Indemnification or Insurance. Under the first alternative, a fund could obtain indemnification and/or insurance that would "adequately protect the fund against all losses attributable to the custody risks associated with maintaining assets with the Eligible Securities Depository." 10 The Institute does not object to the concept of insurance as a safeguard. We are concerned, however, that this alternative could create an implication that a fund must insulate shareholders against losses in connection with the use of a foreign securities depository in all instances, including under the second alternative. We urge the Commission to clarify that the proposed alternatives are separate and discrete from each other in all respects and, thus, the "guarantee" provided under the first alternative should not be read as creating a new standard of liability under the second alternative.
In addition, the Institute recommends that the proposal be modified so that it would not require a fund to obtain protection against "all" losses attributable to the custody risks of using a foreign securities depository. It is our understanding that it would be virtually impossible for a fund to obtain such broad protection. Insurers commonly include exclusions covering, for instance, nuclear incidents, war, insurrection, civil disobedience, natural disasters and Y2K. While most losses that would be excluded under these provisions would likely be characterized as investment losses, we are concerned that an argument could be made that they are at least partially attributable to custody risk. If such an argument were successful, the fund would be deemed not to have fulfilled its obligation under this alternative safeguard to insure against all losses attributable to custody risks. Therefore, we recommend that the word "all" be deleted from proposed rule 17f- -7(a)(1) or, at the very least, that the Commission clarify that those types of exclusions would not exclude coverage for the risks that this provision is intended to protect against.
We also recommend that the Commission provide guidance in the adopting release as to what would be deemed "adequate" insurance or indemnification coverage, as that term is used in proposed rule 17f- -7(a)(1). More specifically, we recommend that guidance be provided both as to the scope and amount of coverage that would be required for protection to be deemed "adequate."11 In this regard, we urge the Commission to carefully consider the reasonable likelihood that such coverage will be commercially available, as well as the anticipated cost of obtaining it. This guidance is necessary to avoid any uncertainty that could otherwise exist as to whether a fund has satisfied this alternative.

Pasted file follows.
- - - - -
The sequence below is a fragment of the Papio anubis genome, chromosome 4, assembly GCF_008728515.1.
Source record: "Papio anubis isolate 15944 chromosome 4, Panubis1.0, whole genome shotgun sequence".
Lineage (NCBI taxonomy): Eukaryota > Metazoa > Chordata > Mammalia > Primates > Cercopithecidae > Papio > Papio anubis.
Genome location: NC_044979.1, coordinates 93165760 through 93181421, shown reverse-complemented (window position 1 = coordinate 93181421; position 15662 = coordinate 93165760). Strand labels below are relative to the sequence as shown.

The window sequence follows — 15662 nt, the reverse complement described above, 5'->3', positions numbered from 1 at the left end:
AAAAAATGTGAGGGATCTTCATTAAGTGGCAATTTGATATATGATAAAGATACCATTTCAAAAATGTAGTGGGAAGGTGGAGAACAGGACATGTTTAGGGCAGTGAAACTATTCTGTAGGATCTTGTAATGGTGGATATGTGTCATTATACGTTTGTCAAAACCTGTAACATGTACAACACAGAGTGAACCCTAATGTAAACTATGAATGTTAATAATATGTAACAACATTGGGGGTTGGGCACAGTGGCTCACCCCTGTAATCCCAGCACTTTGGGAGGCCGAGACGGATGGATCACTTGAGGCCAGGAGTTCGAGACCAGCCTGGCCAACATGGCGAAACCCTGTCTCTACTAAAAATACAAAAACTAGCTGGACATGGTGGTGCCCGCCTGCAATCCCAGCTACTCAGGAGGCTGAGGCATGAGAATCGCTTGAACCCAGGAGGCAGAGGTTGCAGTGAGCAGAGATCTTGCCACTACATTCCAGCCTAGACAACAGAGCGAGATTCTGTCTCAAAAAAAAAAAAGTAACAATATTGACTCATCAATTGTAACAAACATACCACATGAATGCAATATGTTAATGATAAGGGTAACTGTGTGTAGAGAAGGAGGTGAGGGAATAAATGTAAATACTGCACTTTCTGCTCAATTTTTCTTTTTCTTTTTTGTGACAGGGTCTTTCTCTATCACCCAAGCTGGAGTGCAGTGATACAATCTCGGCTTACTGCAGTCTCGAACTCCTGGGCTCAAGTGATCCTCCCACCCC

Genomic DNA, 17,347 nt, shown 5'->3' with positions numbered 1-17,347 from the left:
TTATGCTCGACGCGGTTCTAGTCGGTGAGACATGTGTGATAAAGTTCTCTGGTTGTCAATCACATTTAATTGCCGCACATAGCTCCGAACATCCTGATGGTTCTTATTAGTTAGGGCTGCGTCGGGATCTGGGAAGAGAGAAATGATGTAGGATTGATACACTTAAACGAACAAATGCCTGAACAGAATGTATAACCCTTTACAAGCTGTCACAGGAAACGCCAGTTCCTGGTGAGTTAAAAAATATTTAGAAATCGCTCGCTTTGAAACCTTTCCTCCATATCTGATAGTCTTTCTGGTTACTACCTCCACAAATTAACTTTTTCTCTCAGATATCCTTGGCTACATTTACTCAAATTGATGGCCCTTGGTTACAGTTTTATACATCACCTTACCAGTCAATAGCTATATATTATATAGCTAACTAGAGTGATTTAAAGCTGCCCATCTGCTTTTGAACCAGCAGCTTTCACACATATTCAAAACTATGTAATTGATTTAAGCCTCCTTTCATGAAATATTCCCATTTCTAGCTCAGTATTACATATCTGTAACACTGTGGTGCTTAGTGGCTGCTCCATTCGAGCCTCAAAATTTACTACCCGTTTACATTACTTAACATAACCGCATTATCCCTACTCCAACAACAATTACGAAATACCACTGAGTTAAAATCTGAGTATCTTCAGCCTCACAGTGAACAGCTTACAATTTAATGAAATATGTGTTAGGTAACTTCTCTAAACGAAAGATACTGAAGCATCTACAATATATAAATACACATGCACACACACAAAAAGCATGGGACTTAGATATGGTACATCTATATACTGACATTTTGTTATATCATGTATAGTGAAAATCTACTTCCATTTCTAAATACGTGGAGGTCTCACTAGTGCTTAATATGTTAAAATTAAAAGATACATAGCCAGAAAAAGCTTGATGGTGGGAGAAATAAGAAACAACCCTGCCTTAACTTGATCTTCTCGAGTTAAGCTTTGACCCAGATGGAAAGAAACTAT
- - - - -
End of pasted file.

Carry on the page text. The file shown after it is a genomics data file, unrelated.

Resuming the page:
Risk Analysis. Under the second alternative, a fund’s contract with its primary custodian would have to require the custodian to provide the fund or its investment adviser with an initial risk analysis, continuously monitor custody risks, and promptly notify the fund or its adviser of any material change. We have two specific comments on this alternative safeguard.
First, the Release lists eight topics that the Commission would expect the risk analysis to cover, as a general matter, and requests comment on whether the rule should specifically require the analysis to cover these or other areas.12 We strongly believe that it should not. A requirement that the risk analysis include specific, enumerated factors relating to custody risk could be misinterpreted as requiring a fund or its adviser to make a separate custody risk determination based on these factors. This result would clearly be inconsistent with the Commission’s position expressed in the Release that the determination to maintain assets with a foreign depository is part of a fund’s broader decision to invest in a particular country. In addition, it is important that the custodian have flexibility in preparing its analysis, particularly in view of the varying degrees of risk that exist among different depositories. For example, there would be no need for a fund or its adviser to receive as detailed an analysis of a long-standing depository in a developed country as it would for a newly-formed depository in an emerging market country.
Second, the Release indicates that the risk associated with the use of a particular depository (that meets the objective criteria set forth in the proposed rule) is just one of many factors considered in deciding whether to invest or continue to invest in a country, and that the determination to invest in a country and to place assets with an Eligible Securities Depository would be subject to the same standards of care that are generally applicable to all investment decisions.13 In our view, this means that proposed rule 17f-7 would not require a separate determination on depository risk as a prerequisite to making a decision to invest in a particular country. Instead, consistent with the standards of care generally applicable to the investment decision-making process, a fund may evaluate the risks associated with the use of a particular depository as part of its overall evaluation of all relevant risk factors associated with a decision to invest in a particular market. In other words, proposed rule 17f-7 should not prohibit a fund from investing in any foreign country with an Eligible Securities Depository, even if the fund's custodian reports that there may be significant risks associated with maintaining assets with that Eligible Securities Depository. We recommend that the Commission expressly concur with this view in the adopting release.